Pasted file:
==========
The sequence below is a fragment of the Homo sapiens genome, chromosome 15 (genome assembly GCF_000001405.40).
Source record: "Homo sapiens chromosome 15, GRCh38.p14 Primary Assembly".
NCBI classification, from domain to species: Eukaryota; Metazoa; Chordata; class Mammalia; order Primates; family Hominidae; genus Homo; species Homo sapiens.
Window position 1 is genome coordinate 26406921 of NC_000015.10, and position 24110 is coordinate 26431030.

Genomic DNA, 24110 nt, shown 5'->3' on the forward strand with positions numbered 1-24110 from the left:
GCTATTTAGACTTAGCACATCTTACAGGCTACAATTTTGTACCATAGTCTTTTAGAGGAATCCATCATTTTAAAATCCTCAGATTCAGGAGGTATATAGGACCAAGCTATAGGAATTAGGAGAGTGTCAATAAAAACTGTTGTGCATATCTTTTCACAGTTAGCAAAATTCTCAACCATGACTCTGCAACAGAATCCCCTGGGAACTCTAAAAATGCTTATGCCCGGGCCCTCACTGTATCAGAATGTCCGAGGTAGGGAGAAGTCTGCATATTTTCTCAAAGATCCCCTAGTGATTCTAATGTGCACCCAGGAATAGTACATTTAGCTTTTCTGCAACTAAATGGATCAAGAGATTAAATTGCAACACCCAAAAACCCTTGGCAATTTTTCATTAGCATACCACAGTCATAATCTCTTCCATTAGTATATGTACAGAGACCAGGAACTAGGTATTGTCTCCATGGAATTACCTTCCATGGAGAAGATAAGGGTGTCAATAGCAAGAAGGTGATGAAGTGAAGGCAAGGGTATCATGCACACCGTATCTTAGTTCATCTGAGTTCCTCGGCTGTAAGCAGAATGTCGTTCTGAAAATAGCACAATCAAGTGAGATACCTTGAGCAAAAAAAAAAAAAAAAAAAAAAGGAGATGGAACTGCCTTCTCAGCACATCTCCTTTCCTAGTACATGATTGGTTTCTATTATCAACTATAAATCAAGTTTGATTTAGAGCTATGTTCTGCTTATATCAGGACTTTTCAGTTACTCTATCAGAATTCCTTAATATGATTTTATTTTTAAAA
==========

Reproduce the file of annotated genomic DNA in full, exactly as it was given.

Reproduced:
The sequence below is a fragment of the Homo sapiens genome, chromosome 15 (genome assembly GCF_000001405.40).
Source record: "Homo sapiens chromosome 15, GRCh38.p14 Primary Assembly".
NCBI classification, from domain to species: Eukaryota; Metazoa; Chordata; class Mammalia; order Primates; family Hominidae; genus Homo; species Homo sapiens.
Window position 1 is genome coordinate 26406921 of NC_000015.10, and position 24110 is coordinate 26431030.

Genomic DNA, 24110 nt, shown 5'->3' on the forward strand with positions numbered 1-24110 from the left:
GCTATTTAGACTTAGCACATCTTACAGGCTACAATTTTGTACCATAGTCTTTTAGAGGAATCCATCATTTTAAAATCCTCAGATTCAGGAGGTATATAGGACCAAGCTATAGGAATTAGGAGAGTGTCAATAAAAACTGTTGTGCATATCTTTTCACAGTTAGCAAAATTCTCAACCATGACTCTGCAACAGAATCCCCTGGGAACTCTAAAAATGCTTATGCCCGGGCCCTCACTGTATCAGAATGTCCGAGGTAGGGAGAAGTCTGCATATTTTCTCAAAGATCCCCTAGTGATTCTAATGTGCACCCAGGAATAGTACATTTAGCTTTTCTGCAACTAAATGGATCAAGAGATTAAATTGCAACACCCAAAAACCCTTGGCAATTTTTCATTAGCATACCACAGTCATAATCTCTTCCATTAGTATATGTACAGAGACCAGGAACTAGGTATTGTCTCCATGGAATTACCTTCCATGGAGAAGATAAGGGTGTCAATAGCAAGAAGGTGATGAAGTGAAGGCAAGGGTATCATGCACACCGTATCTTAGTTCATCTGAGTTCCTCGGCTGTAAGCAGAATGTCGTTCTGAAAATAGCACAATCAAGTGAGATACCTTGAGCAAAAAAAAAAAAAAAAAAAAAAGGAGATGGAACTGCCTTCTCAGCACATCTCCTTTCCTAGTACATGATTGGTTTCTATTATCAACTATAAATCAAGTTTGATTTAGAGCTATGTTCTGCTTATATCAGGACTTTTCAGTTACTCTATCAGAATTCCTTAATATGATTTTATTTTTAAAA